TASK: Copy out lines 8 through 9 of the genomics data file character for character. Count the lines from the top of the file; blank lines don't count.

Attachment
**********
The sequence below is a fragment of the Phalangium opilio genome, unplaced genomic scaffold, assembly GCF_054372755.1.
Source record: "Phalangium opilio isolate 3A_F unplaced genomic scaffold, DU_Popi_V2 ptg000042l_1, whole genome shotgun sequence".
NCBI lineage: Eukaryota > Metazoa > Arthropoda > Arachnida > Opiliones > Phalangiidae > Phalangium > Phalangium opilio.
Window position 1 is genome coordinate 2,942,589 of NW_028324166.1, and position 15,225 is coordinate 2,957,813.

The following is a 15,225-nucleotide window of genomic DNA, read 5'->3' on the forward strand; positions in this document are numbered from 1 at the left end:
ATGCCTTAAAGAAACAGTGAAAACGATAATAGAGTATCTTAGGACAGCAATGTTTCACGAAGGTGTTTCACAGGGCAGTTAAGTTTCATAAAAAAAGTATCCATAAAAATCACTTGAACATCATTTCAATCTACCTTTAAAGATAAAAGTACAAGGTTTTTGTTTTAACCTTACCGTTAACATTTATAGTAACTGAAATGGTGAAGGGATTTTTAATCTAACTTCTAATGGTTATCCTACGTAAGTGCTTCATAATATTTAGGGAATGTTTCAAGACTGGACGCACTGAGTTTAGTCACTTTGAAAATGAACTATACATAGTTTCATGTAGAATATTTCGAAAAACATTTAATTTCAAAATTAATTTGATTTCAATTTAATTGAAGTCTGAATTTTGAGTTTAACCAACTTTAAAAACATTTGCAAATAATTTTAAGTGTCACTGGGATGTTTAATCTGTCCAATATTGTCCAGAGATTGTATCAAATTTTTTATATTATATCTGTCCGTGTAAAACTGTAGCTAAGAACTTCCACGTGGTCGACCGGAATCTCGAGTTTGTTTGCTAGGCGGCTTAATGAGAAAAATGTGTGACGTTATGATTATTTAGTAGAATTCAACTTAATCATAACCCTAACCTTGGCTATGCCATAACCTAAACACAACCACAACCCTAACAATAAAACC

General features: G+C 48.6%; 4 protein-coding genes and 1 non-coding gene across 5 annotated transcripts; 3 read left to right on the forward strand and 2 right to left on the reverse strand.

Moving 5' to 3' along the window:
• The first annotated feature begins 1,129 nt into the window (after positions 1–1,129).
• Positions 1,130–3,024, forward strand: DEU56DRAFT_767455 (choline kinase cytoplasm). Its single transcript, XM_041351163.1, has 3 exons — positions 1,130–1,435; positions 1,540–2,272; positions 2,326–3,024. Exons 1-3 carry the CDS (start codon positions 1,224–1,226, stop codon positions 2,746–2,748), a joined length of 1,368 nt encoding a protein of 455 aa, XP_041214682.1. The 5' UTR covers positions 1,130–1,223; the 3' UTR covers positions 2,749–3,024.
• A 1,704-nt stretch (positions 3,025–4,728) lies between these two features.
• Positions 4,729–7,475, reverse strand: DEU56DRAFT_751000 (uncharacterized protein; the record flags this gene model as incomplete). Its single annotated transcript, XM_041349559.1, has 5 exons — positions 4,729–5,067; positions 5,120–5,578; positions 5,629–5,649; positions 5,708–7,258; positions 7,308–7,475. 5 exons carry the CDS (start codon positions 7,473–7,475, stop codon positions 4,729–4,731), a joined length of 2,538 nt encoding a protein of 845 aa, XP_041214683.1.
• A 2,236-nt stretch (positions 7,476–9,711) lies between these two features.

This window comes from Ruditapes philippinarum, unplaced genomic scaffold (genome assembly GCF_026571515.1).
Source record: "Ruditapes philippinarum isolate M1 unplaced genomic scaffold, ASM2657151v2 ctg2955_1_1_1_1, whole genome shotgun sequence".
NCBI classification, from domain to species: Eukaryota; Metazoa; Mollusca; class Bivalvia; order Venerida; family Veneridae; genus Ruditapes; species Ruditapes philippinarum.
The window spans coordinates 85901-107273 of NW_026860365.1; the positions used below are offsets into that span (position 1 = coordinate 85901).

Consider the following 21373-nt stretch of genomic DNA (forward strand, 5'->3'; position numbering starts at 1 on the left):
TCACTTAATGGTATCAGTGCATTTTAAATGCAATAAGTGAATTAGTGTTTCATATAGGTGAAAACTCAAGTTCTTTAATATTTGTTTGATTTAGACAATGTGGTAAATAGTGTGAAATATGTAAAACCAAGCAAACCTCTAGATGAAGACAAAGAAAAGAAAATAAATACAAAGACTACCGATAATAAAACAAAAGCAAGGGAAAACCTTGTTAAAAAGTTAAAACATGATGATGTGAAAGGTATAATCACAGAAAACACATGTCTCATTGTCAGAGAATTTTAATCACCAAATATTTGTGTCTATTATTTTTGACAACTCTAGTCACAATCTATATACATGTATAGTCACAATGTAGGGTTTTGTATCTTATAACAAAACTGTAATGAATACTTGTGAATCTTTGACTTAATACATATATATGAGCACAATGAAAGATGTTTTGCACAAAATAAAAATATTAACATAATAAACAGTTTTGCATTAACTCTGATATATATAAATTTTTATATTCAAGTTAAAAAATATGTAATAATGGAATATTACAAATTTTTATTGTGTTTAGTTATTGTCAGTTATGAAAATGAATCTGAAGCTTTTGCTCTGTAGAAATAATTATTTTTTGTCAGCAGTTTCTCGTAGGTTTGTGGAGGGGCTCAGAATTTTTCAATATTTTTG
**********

Moving 5' to 3' along the window:
• The first annotated feature begins 1,129 nt into the window (after positions 1–1,129).